problems they've caused other developers or the project as a
whole.  That's how quite a few other projects basically work 

People who have CVS write permission have a responsibility to use 
it properly and in a way that is not harmful to the project 
they're working on.   If one has code and isn't sure, then they 
should either discuss it with other developers in 
mail/IRC/whatever, or they should submit it to the project's bug 
tracker and state "not sure about this one, what do others think" 
or somesuch.

So while I'm not personally asking for CVS write access to the CVS repository, if I did have that priveledge I feel
fairly confident that I'd use it pretty responsibly, just as I
have in any other projects I've had CVS write access to.  I've
got write access to DRI-CVS and haven't trashed it at all.  ;o)

I have no problem submitting patches to bugzilla
however, and that's how I'll be submitting from now on since I
feel that bugzilla is superior to the patch submission mailing
lists were anyway.  Bugzilla has a sort of side effect of forcing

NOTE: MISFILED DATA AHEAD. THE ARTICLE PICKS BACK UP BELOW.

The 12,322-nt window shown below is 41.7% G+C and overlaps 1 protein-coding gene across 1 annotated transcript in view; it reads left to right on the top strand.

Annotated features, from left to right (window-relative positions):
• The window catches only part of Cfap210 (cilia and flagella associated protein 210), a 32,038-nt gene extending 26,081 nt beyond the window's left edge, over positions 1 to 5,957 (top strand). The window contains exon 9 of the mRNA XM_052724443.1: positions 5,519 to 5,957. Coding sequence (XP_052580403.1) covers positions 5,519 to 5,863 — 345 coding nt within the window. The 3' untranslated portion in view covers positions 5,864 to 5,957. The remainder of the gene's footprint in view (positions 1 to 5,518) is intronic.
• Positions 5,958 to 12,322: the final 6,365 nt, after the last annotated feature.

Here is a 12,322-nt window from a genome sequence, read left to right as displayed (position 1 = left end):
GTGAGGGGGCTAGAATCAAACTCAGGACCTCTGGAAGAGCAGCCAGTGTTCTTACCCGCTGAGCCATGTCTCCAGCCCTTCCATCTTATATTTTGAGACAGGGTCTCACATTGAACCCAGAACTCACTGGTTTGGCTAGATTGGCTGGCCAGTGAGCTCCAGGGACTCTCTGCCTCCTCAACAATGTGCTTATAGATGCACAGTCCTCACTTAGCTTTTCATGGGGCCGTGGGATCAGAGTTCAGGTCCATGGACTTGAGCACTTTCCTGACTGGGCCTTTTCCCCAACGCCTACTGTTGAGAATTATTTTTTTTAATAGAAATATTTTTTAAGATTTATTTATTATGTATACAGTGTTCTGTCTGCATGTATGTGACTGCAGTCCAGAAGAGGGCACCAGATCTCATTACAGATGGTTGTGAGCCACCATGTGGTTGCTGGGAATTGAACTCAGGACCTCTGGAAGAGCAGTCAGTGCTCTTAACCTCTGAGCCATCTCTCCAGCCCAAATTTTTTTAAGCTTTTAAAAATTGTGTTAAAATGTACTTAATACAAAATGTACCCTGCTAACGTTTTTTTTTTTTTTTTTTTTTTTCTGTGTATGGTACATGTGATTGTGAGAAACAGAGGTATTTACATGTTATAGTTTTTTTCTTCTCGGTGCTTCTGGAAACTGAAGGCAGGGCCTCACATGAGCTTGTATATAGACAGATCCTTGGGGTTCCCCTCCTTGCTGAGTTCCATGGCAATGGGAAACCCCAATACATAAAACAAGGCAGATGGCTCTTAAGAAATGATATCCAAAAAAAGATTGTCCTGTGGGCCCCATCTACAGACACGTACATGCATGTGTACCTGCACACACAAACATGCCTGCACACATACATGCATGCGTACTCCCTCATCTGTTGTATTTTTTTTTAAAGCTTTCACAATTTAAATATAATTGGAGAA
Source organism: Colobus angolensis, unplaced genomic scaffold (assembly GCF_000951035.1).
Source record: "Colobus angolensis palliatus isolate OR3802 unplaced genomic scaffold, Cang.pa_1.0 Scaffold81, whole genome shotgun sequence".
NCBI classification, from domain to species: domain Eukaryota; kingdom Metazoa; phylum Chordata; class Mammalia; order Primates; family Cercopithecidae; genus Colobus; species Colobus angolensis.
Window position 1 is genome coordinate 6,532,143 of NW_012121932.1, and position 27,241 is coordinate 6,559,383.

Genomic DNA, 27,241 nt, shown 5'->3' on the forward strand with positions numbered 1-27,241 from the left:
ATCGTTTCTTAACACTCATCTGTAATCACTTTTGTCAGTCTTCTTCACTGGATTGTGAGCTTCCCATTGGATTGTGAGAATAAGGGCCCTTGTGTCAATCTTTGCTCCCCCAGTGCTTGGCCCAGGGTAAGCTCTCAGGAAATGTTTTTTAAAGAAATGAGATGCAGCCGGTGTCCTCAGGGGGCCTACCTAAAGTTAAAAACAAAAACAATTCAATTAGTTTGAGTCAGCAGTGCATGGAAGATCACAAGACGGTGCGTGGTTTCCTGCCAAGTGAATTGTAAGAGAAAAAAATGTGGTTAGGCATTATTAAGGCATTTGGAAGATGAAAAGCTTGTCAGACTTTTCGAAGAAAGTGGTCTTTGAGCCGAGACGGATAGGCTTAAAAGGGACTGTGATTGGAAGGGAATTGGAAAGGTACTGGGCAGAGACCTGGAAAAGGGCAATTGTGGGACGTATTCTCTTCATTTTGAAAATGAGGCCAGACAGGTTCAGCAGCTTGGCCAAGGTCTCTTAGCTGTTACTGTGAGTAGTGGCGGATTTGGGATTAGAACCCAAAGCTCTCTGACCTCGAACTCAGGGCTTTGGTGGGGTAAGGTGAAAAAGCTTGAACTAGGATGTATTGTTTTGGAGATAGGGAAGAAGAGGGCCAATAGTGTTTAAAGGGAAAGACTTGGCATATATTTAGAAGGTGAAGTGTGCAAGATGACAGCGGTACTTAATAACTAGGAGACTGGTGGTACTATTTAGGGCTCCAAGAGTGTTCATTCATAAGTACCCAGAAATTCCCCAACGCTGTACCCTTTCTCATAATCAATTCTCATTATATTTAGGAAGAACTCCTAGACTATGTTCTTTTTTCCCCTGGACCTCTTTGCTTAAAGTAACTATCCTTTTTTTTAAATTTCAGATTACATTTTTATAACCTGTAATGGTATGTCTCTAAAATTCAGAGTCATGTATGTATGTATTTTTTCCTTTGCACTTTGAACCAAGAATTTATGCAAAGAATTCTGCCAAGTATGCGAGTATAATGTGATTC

you to be more explicit about problems when filing, and is likely
to make any intentions of a patch submission much more clear.  
It also has the benefit of allowing others to see the patches and
comment on them, provide feedback, and exposes it publically in a
multi-way discussion of sorts rather than a "private submit" +
"private response/reject" way.  It only stands to increase
communication in a positive way IMHO and extend it to more

In the end, what is much more important to me than getting CVS
write permission for myself is simply seeing positive progress in
the realm of patch submissions, peer and project review, and
communication, patch attribution and origination, and I think
bugzilla improves this drastically right now.  When I submit 
patches via CVS, I will try to flag them clearly as to wether I 
consider them correct "as-is", or wether i am submitting them for 
review.  Perhaps my intentions will become more clear then in the 
future, and people will get sick of using bugzilla and trust my 
true judgement.  ;o)

Apologies for the long book, but I do tend to be a windbag at 
times when I want to communicate something.   ;o)

Take care all,

Mike A. Harris

Forum mailing list

[X.Org]     [XFree86]     [XFree86 Discussion]     [XFree86 Newbie]     [IETF Annouce]     [Security]     [Bugtraq]     [Yosemite]     [MIPS Linux]     [ARM Linux]     [Samba]     [Linux Security]     [Linux RAID]     [Linux Resources]

  Powered by Linux